Don’t hate-clap other writers’ work. Make your own. Turn your emotions into words, and keep doing that.

Caring too much about how your words will be perceived is trivial. Say what you have to say, let the readers handle the rest.

Humans respond to what’s real.

Write from a real place, and your words will resonate with your readers.
Write from a superficial place, and you’ll bore them to death.

3. You’re ignoring the process of progress

The hardest part of writing is getting that first sentence out of the way. We may try and strategize our way out of keeping that pen (or cursor) moving because we may not feel like it. But the more we do it, the better we become.

Great writers didn’t become who they are because they said, “Okay, yeah. I guess I’ll write or whatever,” then let their art die. No, they wrote a lot. And there was no instant fame for them.

That’s a sure way to cause yourself to burn out. It sets you up for an unrealistic perspective of improvement.

To get good at anything, it takes time and patience. If you don’t have those, you simply won’t last long. That means you have to look past the numbers and focus on the process of progress.

Sometimes we make the creative process harder than it has to be because we strive for overnight success, rather than going back to our “why.”

Drafts carry that why. Go back to them if you need a creative spark because they keep your momentum steady.

Progress isn’t about speed. It isn’t about overnight success or instant popularity. Instead, improvement without comparison to others should be your driving factor.

Over time, you’ll see that stats are just a byproduct of your resilience and your vulnerability in what you create.

4. You want it to be perfect

With a mindset of perfectionism, we can easily assume what we have is not good enough. We stall and think our words are too short or too long, too soon or too late.

In our periods of hesitation, we develop a habit of doubting ourselves. Either we don’t do anything, or we do too much.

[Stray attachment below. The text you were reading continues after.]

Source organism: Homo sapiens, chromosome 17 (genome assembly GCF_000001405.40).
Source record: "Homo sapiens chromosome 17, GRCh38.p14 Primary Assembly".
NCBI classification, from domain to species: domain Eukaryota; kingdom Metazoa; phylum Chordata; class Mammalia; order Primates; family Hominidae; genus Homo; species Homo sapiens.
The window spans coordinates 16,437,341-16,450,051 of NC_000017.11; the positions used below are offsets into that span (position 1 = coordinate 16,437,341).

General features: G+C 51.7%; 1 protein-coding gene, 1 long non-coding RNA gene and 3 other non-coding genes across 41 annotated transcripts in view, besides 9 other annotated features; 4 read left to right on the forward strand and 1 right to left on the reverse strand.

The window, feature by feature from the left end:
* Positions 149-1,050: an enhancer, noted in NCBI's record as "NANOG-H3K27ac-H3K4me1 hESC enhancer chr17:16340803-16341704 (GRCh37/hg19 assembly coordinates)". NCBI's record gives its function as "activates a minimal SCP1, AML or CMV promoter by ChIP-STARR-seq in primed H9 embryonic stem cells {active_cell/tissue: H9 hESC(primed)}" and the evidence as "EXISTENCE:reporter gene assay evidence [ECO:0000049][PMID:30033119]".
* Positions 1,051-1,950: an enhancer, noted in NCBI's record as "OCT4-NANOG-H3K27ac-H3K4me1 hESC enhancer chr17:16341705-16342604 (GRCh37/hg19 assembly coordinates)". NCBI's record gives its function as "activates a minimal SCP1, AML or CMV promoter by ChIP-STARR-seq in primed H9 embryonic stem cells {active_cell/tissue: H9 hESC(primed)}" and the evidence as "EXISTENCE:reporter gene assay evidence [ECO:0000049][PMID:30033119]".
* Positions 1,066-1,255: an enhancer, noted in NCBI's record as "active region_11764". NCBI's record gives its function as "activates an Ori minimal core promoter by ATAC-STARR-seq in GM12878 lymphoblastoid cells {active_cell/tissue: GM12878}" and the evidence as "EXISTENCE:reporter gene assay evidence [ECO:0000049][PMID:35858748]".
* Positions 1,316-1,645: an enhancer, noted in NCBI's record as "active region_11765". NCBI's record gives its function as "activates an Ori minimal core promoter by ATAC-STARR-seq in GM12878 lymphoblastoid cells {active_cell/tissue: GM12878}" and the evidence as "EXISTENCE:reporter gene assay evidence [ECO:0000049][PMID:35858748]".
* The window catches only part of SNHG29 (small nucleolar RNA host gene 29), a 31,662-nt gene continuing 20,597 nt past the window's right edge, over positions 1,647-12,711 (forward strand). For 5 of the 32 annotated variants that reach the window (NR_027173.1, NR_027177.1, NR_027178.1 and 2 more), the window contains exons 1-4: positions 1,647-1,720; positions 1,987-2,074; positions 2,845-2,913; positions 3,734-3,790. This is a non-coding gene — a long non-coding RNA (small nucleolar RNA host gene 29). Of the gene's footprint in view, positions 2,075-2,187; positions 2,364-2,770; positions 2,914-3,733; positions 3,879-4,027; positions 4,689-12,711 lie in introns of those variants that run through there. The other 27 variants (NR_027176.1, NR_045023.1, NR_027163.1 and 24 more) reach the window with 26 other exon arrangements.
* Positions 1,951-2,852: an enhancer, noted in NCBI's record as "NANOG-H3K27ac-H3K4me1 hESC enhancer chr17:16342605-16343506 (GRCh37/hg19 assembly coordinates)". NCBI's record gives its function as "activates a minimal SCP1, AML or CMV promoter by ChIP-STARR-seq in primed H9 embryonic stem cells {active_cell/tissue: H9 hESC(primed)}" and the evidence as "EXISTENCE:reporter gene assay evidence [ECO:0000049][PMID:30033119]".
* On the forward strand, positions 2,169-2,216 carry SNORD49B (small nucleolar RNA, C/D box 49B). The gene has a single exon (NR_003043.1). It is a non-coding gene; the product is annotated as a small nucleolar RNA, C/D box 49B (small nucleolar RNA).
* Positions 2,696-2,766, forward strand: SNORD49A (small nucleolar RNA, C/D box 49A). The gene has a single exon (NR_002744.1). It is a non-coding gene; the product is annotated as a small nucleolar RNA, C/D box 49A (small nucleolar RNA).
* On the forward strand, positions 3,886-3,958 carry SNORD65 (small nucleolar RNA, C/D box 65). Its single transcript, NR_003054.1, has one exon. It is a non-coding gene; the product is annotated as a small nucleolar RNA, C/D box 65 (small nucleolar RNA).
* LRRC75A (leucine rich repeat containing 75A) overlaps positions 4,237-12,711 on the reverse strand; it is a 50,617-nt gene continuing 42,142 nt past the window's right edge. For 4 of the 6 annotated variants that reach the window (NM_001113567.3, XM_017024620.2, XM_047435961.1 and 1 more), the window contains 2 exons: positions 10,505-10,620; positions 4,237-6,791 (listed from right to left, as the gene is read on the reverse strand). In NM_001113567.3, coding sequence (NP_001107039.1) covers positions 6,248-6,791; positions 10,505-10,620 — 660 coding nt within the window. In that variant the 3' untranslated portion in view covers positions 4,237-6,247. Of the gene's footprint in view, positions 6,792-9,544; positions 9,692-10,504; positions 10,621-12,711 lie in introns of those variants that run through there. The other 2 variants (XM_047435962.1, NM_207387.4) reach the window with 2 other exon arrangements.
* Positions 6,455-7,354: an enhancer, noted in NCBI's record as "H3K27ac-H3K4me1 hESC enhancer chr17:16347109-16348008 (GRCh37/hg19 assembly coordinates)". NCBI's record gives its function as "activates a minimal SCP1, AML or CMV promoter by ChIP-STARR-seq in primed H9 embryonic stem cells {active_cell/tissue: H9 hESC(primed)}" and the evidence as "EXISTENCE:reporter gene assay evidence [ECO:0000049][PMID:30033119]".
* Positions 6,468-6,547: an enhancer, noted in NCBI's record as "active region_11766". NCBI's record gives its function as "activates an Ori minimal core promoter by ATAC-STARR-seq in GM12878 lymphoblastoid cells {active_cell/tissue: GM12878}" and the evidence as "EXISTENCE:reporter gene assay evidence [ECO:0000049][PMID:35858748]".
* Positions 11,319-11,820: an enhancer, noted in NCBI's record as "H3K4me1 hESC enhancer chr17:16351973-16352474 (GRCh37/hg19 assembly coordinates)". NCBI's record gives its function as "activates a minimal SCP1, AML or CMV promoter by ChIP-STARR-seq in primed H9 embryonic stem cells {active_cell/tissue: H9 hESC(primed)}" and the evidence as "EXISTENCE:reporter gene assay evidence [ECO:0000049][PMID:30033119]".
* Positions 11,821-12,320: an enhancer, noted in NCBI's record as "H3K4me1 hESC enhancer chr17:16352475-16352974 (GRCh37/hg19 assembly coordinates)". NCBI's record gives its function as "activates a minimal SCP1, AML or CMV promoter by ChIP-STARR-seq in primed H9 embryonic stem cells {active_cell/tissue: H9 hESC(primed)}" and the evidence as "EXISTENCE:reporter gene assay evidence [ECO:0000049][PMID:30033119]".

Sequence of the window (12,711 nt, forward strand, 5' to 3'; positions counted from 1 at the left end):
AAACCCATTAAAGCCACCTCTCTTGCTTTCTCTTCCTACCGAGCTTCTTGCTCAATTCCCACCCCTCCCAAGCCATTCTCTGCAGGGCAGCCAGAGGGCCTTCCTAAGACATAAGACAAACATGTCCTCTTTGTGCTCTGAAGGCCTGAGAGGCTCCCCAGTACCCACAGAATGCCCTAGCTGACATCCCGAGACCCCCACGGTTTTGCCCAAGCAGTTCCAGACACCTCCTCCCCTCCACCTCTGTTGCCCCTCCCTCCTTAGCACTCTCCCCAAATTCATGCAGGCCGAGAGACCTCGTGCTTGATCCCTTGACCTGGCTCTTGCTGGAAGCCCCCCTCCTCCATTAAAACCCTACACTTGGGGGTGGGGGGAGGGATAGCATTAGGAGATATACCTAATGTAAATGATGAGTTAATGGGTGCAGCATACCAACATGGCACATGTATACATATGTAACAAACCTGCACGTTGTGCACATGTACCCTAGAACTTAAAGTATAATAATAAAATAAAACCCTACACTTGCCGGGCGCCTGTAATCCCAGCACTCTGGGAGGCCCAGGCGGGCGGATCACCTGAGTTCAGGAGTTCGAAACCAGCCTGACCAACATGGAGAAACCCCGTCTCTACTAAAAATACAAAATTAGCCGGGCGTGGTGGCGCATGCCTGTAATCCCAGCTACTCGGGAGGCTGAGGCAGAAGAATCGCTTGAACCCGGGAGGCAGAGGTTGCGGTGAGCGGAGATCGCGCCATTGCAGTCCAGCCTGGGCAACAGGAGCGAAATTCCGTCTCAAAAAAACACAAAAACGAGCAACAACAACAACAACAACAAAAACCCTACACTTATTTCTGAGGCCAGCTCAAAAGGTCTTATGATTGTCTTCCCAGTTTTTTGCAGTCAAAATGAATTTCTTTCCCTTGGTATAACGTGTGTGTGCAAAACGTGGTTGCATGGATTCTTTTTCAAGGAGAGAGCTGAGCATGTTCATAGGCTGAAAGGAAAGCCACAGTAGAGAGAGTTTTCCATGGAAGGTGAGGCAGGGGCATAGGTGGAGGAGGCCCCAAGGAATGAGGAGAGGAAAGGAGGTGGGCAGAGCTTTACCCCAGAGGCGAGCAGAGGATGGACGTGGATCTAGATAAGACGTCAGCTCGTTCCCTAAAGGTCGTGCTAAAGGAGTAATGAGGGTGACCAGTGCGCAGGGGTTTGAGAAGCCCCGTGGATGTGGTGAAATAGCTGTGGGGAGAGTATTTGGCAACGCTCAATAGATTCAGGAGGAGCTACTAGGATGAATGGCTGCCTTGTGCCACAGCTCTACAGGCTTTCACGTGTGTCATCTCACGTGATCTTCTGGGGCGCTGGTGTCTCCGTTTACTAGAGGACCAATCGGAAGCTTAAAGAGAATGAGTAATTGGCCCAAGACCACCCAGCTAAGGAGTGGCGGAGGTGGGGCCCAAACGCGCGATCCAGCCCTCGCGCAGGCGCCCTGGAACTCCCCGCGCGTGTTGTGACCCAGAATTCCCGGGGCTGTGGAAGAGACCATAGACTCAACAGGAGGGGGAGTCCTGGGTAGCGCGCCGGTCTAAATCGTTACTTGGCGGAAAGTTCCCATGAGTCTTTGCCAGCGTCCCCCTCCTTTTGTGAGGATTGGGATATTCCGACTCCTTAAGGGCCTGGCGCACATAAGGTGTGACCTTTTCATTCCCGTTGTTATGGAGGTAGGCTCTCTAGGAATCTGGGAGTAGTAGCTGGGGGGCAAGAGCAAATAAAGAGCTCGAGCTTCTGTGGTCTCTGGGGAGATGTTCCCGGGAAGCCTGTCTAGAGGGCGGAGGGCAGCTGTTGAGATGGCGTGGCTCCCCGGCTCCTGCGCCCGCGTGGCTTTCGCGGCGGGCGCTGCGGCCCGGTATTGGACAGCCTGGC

The truth?

Nothing will ever be good enough.

I was afraid to share my most impactful story yet with the world. I fell for the lie that it wasn’t good enough. And I wanted it to be perfect.

But when I chose to throw the added weight of being critical about my writing to the side, that’s when my words hit deep with those who read them.

No one who has ever created anything worthy of recognition was delighted with it. That’s because there are no perfect humans, which means there is no such thing as ideal art.

They have defects just like us. Sure, take a second to read it over and clean it up. But don’t overthink yourself into self-hatred.

Imagine the freedom you’ll have when you accept that reality.

You realize your old work is still valuable, that real impact starts with vulnerability. And you recognize perfection is a false concept that keeps you from progress.

The only thing left for you to do share what you already have.


A better you for a better us.

Kevin Horton

Written by

Believer. Listener. I write for people who realize that life is bigger than themselves. Join my email list here:



HopeTree exists to uncover ways to be a more creative, mindful, and productive community. We’ll discuss the ups and downs of life that form our deepest selves.

Kevin Horton

Written by

Believer. Listener. I write for people who realize that life is bigger than themselves. Join my email list here:



HopeTree exists to uncover ways to be a more creative, mindful, and productive community. We’ll discuss the ups and downs of life that form our deepest selves.